$50,000 & A Catwalk



We have lots of exciting news to share since our last update in May. The textile project continues to develop organically through the support and collaboration with the Gabriola community, Regional District and beyond.


In our last update we shared the three winning designs from our designer competition that were selected as products that we believe have strong marketing potential as well as the capacity to go through a significant amount of the community’s textile waste. Those three products were: unpaper towels, stuffed applications (e.g., dog beds and cushions) and acoustic sound panels.


The other takeaway from the community process was the discovery that many of you were interested in having access to a maker’s space where you could rent stations with specialized equipment and attend regular workshops on rethinking textiles. This new piece led us to the design of a building that would incorporate both the C2C Threads reprocessing component and a maker’s space. To build this larger space we needed an additional $50,000 in funding, which we applied for and received from the Island Coastal Economic Trust (ICET). We are thrilled to receive this funding as it will help us to create a space that will support designer entrepreneurs and community tailors and sewers. The space will also house a repair person who will help islanders to extend the life of their clothing.


To celebrate and showcase the local designers’ creations we held a GIRO Fashion Show, Silent Auction and Fundraiser. For two months prior to the event, we gave the community access to the GIRO waste stream so that they could get busy creating pieces for the show. The event was held at the Commons on August 22nd with fashion show guru Dar Yuile overseeing 30 volunteer models strutting some amazing couture put together by the GIRO clothing department crew Yarrow Koontz and Sharon Kravitz. The show included a live auction of clothing pieces that were made by local designers, each piece highlighting the potential of rethinking and repurposing discarded textiles and silent auction tables displaying over forty repurposed clothing items and products that designers made.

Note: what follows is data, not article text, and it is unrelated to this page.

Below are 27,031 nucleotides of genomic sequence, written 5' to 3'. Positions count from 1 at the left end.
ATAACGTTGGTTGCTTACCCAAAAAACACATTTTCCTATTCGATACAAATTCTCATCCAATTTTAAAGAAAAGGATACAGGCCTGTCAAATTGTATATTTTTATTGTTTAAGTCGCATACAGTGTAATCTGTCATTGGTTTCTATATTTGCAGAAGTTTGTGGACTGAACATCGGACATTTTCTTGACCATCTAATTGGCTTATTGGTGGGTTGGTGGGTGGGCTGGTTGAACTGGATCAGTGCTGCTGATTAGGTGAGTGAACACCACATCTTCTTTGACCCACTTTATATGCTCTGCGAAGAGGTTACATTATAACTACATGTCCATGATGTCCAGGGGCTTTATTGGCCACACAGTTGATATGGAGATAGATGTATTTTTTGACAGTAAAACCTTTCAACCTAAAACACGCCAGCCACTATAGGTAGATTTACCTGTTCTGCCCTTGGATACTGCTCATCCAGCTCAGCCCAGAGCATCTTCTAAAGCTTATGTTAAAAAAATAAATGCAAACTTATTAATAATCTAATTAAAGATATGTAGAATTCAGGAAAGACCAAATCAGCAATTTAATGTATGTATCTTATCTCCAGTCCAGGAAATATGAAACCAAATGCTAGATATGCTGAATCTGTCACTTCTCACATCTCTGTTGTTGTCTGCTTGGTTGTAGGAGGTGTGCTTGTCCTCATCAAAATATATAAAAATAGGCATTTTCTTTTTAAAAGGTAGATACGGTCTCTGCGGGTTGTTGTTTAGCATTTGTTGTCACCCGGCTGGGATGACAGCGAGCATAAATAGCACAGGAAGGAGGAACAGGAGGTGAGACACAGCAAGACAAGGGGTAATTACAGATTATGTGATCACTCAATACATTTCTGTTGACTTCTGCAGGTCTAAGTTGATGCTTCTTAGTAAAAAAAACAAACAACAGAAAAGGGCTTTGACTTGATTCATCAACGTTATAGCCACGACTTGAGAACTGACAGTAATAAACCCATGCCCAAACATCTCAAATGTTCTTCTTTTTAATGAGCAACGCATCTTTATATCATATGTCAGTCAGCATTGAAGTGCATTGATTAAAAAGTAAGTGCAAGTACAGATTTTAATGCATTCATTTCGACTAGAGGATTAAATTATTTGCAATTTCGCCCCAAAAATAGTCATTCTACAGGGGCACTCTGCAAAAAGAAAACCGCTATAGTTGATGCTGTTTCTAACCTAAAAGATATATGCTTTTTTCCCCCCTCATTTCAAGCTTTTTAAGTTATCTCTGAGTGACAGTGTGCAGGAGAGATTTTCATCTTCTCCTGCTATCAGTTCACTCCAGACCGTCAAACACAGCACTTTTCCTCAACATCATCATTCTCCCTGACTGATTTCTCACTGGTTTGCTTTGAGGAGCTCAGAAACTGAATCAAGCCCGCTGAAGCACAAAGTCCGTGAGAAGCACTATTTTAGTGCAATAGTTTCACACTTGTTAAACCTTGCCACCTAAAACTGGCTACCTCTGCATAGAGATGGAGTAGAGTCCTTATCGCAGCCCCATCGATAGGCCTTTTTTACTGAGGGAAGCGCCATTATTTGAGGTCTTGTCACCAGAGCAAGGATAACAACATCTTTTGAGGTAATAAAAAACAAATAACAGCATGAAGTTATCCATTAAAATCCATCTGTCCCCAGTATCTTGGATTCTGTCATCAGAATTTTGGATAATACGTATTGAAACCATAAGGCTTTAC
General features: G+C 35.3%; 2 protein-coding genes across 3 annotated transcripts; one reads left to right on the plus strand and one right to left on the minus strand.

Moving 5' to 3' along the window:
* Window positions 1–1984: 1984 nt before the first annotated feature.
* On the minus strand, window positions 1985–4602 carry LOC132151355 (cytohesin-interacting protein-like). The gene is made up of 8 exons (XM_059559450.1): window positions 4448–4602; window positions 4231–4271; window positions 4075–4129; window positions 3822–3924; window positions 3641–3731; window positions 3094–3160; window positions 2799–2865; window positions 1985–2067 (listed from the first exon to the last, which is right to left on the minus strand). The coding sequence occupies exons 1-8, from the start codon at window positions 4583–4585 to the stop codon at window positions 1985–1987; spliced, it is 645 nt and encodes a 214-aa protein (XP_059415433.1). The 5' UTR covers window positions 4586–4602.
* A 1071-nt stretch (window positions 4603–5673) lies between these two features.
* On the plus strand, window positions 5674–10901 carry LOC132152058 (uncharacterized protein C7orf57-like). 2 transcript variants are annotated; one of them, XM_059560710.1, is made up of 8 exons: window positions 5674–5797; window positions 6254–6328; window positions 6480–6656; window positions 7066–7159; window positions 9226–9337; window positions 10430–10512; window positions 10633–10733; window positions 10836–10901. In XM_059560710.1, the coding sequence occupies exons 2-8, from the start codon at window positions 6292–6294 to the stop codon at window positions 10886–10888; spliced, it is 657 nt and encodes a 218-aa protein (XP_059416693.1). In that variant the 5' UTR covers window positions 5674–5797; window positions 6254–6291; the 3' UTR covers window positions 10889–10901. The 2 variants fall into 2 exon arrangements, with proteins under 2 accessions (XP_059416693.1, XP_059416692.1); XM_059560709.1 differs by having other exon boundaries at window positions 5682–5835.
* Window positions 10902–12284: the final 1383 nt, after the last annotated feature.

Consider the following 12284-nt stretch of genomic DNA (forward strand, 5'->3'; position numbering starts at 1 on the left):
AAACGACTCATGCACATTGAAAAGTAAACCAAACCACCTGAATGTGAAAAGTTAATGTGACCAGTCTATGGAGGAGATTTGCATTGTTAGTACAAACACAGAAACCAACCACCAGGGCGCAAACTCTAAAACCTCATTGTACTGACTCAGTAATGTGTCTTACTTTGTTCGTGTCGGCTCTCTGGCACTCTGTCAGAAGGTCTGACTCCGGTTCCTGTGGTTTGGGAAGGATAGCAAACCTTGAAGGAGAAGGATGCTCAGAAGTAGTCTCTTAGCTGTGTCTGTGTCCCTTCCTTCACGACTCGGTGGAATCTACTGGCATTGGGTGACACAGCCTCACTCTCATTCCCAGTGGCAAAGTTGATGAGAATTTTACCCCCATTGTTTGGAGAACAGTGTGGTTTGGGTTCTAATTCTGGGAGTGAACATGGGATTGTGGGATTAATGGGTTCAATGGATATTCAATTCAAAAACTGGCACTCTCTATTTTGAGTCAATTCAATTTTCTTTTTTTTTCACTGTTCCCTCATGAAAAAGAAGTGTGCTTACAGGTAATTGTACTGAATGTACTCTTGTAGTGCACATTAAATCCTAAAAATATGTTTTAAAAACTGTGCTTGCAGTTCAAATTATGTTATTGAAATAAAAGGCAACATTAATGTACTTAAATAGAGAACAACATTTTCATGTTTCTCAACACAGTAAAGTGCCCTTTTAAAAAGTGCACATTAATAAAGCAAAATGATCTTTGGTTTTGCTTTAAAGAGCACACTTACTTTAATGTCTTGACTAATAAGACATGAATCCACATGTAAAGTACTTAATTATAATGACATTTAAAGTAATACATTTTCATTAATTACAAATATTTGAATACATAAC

The event was an opportunity for me and GIRO Board lead Fay Weller to talk about the name we chose for this initiative: C2C Threads. C2C stands for cradle to cradle, systems which circulate and recirculate materials in the economy rather than the current model of cradle to grave. We also shared some fashion facts:

  • 20% – The average amount of global industrial water pollution that can be tied to garment production. (World Resources).

  • 7,000 litres – The approximate amount of water used to grow enough cotton to produce one pair of jeans. (Tree Hugger)

  • 2,700 litres – How much water it takes to produce the cotton needed for one t-shirt – that is almost three years worth of drinking water for one person. (WWF).

  • 10% of global greenhouse gas emissions are caused by clothing and footwear production – this is more than all international flights and maritime shipping combined.

With such alarming statistics it is becoming clear that we have reached a point globally where the current take, make, waste linear system is broken.


From resource production, manufacture, distribution, sales, and end of life, we need to consider whether those steps are sustainable for the planet and if they aren’t then how can we change those processes. The C2C Threads initiative is a circular sustainable model where the textile waste will stay in a circular loop using the least amount of embedded energy to reprocess materials into new products.


For us as individuals it is so important to take responsibility where we can. Start by looking at your relationship with your wardrobe questioning your personal consumption habits.

When looking to buy a piece of clothing question “Do I need it?” If the answer is yes, then explore GIRO and other thrift stores first. They are a great place to find a one-of-a-kind piece and it supports the Reuse element of extending the life of a piece of clothing. If you aren’t into thrifting then research to find brands that sell clothing through a transparent, sustainable lens for all stages of manufacture, production, and distribution. There are some great brands emerging as well as well known brands that are pivoting to a more sustainable model. The main things to consider when making a purchase is to buy clothing that is well made (physically durable) and stays relevant (emotionally durable). These two elements will probably mean a higher price point but will also mean you end up with a closet of clothing that will last you for many years. If you purchase from a company that offer a repair service or life warranty (which many brands are now doing), then you are taking steps to put your dollars into companies that also care about the planet and are also giving dollars back to help conserve resources.

All our choices have an impact.


The fashion show event was also an opportunity to ask for your help. We are looking for $21,000 to help with the new building (specialized equipment, furniture etc.). We have raised $3,000 so far and thank everyone who has already generously donated dollars to this project. If you would like to donate, please visit our fundraising page for the project. Every dollar will help make this project a reality.


Many, many thanks to all the people who helped to make this event a success. There were almost fifty people who gave their time and energy to this project.

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